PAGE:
On the eve of a Trump administration we would be wise to harken back to the words of President Kennedy. The term moonshot entered popular lexicon in 1961 when Kennedy announced the goal of putting a man on the moon by the end of the decade but the term has become synonymous with any astronomically ambitious project; especially one undertaken without any expectation of near-term profitability or benefit and also, perhaps, without a full investigation of potential risks and benefits.
Kennedy said, “We choose to go to the Moon in this decade and do the other things, not because they are easy, but because they are hard; because that goal will serve to organize and measure the best of our energies and skills, because that challenge is one that we are willing to accept, one we are unwilling to postpone, and one we intend to win.”
Today many feel that the goal that will best serve to organize and measure the best of our energies and skills is the problem of climate change. Further paraphrasing Kennedy, the exploration for the solution will go ahead, whether others joins in or not. It is one of the great adventures of all time, and no nation which expects to be the leader of other nations can expect to stay behind in this race.
December 2015, in Paris, 195 countries agreed, by consensus to reduce emissions as part of the method for reducing greenhouse gas “as soon as possible” and to do their best to keep global warming “to well below 2 degrees Celsius. Countries publicly outlined what post-2020 climate actions they intended to take, their Intended Nationally Determined Contributions (INDCs), which are currently 1.5 degrees higher than the 2-degree objective and just 1 degree below the 4.5 degree, business as usual, marker.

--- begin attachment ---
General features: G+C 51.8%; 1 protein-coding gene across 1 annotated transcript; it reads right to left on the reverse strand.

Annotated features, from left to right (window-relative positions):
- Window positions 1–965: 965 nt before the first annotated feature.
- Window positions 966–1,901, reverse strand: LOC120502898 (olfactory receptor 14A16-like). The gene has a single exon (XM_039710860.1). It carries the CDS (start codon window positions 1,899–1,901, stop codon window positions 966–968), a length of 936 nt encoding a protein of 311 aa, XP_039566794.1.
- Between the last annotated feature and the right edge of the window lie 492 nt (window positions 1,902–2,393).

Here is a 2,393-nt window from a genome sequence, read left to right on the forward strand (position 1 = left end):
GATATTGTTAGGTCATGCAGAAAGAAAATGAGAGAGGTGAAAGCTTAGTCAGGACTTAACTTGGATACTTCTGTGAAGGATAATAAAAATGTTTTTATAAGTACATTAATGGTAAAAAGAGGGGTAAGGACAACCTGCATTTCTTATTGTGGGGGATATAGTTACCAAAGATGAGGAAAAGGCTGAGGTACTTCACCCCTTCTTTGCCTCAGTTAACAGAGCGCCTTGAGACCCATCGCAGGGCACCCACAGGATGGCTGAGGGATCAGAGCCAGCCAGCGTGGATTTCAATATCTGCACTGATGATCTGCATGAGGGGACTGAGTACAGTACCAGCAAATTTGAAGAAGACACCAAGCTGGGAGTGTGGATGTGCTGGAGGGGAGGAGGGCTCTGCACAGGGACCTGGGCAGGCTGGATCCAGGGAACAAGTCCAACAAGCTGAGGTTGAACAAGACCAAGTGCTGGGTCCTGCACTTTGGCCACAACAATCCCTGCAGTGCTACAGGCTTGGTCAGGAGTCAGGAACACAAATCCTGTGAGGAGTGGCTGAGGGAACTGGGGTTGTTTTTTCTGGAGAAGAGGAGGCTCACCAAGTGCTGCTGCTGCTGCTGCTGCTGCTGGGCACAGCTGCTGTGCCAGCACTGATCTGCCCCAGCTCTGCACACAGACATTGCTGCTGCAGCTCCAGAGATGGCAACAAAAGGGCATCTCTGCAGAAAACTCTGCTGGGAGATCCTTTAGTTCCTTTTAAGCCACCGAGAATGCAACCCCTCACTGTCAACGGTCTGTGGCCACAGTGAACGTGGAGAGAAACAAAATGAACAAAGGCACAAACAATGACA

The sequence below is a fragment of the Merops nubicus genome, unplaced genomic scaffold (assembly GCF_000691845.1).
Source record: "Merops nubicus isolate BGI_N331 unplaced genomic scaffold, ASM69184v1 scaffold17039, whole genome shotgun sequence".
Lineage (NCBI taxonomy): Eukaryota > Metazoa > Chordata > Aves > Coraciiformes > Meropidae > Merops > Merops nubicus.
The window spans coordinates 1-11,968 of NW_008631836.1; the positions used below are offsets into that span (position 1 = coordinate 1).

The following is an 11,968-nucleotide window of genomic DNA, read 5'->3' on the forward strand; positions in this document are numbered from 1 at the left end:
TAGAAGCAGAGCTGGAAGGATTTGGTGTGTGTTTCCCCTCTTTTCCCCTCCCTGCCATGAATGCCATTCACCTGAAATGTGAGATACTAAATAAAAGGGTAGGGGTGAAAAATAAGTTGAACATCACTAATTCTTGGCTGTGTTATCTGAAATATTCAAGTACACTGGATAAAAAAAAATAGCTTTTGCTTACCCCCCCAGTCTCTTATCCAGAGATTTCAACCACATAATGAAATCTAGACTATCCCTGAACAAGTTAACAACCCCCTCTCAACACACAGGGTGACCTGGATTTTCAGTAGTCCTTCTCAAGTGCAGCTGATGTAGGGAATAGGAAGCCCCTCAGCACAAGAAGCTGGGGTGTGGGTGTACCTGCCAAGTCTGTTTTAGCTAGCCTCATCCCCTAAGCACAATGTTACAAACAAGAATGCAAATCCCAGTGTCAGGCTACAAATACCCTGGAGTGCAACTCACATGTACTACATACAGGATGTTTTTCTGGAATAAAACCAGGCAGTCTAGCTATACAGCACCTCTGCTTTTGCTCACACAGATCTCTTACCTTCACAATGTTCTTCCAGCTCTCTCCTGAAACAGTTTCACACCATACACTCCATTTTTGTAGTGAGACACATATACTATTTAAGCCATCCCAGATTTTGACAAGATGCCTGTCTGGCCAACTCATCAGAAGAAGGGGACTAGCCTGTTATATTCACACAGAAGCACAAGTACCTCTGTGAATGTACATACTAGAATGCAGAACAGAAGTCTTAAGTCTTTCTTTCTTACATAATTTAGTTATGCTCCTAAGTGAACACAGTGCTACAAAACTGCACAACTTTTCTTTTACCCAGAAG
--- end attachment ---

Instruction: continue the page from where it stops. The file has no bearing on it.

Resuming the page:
For some small island nations and coastal states climate change is an imminent existential threat. The difference between 1.5 degrees and the BAU scenario is an additional half meter of sea level rise and potentially the difference between survival and extinction for some of the 44-members of the Alliance of Small Island States.
Global emissions are not declining anywhere near fast enough to meet IPCC targets and nations that had to this point seen the US as their best hope for leadership are instead now on the cusp of at least four years of a Trump administration, which undoubtedly means federal inaction.
Vice President Biden said a month ago in a visit to Ottawa, Canada, “U.S. climate progress will continue under Trump — if only because it is now largely driven by market forces and by actions taken at the state level.” Biden pointed out to Prime Minister Trudeau “The world’s going to spend a lot of time looking to you, prime minister, as we see more and more challenges to the liberal international order since the end of World War II — you and Angela Merkel.”
Germany’s Angela Merkel has earned the nickname “The Climate Chancellor” for her long-standing campaign to bring about cuts in carbon emissions but as German economist Heiner Flassbeck, pointed out in these pages last week, a recent period of extremely low solar and wind power generation shows that Germany will never be able to rely on renewable energy, regardless of how much new capacity is built. With a southern border similar to that of Germany, Canada is similarly renewably challenged but for its hydro power, which is incapable of providing more than about 10 percent of the global demand for at least 30 terawatts of primary energy by 2050.